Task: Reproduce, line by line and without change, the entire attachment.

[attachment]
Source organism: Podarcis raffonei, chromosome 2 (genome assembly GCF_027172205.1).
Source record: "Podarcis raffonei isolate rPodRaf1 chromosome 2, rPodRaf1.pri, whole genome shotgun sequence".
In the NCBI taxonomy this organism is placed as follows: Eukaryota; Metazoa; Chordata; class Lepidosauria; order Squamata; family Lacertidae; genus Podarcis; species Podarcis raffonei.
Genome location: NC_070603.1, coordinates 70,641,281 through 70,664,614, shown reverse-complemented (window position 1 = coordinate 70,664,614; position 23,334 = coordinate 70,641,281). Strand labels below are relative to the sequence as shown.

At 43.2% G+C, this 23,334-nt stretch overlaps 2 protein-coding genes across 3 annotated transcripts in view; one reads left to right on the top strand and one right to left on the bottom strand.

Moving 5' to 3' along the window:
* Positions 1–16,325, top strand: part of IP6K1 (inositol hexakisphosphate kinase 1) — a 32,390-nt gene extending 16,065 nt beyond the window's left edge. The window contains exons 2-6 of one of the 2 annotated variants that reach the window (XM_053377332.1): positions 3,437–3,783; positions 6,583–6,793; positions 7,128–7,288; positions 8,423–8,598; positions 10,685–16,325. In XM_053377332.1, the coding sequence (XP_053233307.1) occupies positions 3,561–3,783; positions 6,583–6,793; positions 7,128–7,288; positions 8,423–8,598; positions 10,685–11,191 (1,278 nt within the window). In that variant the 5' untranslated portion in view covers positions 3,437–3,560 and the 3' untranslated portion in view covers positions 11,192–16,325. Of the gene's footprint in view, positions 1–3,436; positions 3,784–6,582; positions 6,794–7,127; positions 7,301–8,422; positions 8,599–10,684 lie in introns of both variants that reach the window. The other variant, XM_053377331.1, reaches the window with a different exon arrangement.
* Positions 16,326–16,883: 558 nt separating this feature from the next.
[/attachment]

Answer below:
Source organism: Podarcis raffonei, chromosome 2 (genome assembly GCF_027172205.1).
Source record: "Podarcis raffonei isolate rPodRaf1 chromosome 2, rPodRaf1.pri, whole genome shotgun sequence".
In the NCBI taxonomy this organism is placed as follows: Eukaryota; Metazoa; Chordata; class Lepidosauria; order Squamata; family Lacertidae; genus Podarcis; species Podarcis raffonei.
Genome location: NC_070603.1, coordinates 70,641,281 through 70,664,614, shown reverse-complemented (window position 1 = coordinate 70,664,614; position 23,334 = coordinate 70,641,281). Strand labels below are relative to the sequence as shown.

At 43.2% G+C, this 23,334-nt stretch overlaps 2 protein-coding genes across 3 annotated transcripts in view; one reads left to right on the top strand and one right to left on the bottom strand.

Moving 5' to 3' along the window:
* Positions 1–16,325, top strand: part of IP6K1 (inositol hexakisphosphate kinase 1) — a 32,390-nt gene extending 16,065 nt beyond the window's left edge. The window contains exons 2-6 of one of the 2 annotated variants that reach the window (XM_053377332.1): positions 3,437–3,783; positions 6,583–6,793; positions 7,128–7,288; positions 8,423–8,598; positions 10,685–16,325. In XM_053377332.1, the coding sequence (XP_053233307.1) occupies positions 3,561–3,783; positions 6,583–6,793; positions 7,128–7,288; positions 8,423–8,598; positions 10,685–11,191 (1,278 nt within the window). In that variant the 5' untranslated portion in view covers positions 3,437–3,560 and the 3' untranslated portion in view covers positions 11,192–16,325. Of the gene's footprint in view, positions 1–3,436; positions 3,784–6,582; positions 6,794–7,127; positions 7,301–8,422; positions 8,599–10,684 lie in introns of both variants that reach the window. The other variant, XM_053377331.1, reaches the window with a different exon arrangement.
* Positions 16,326–16,883: 558 nt separating this feature from the next.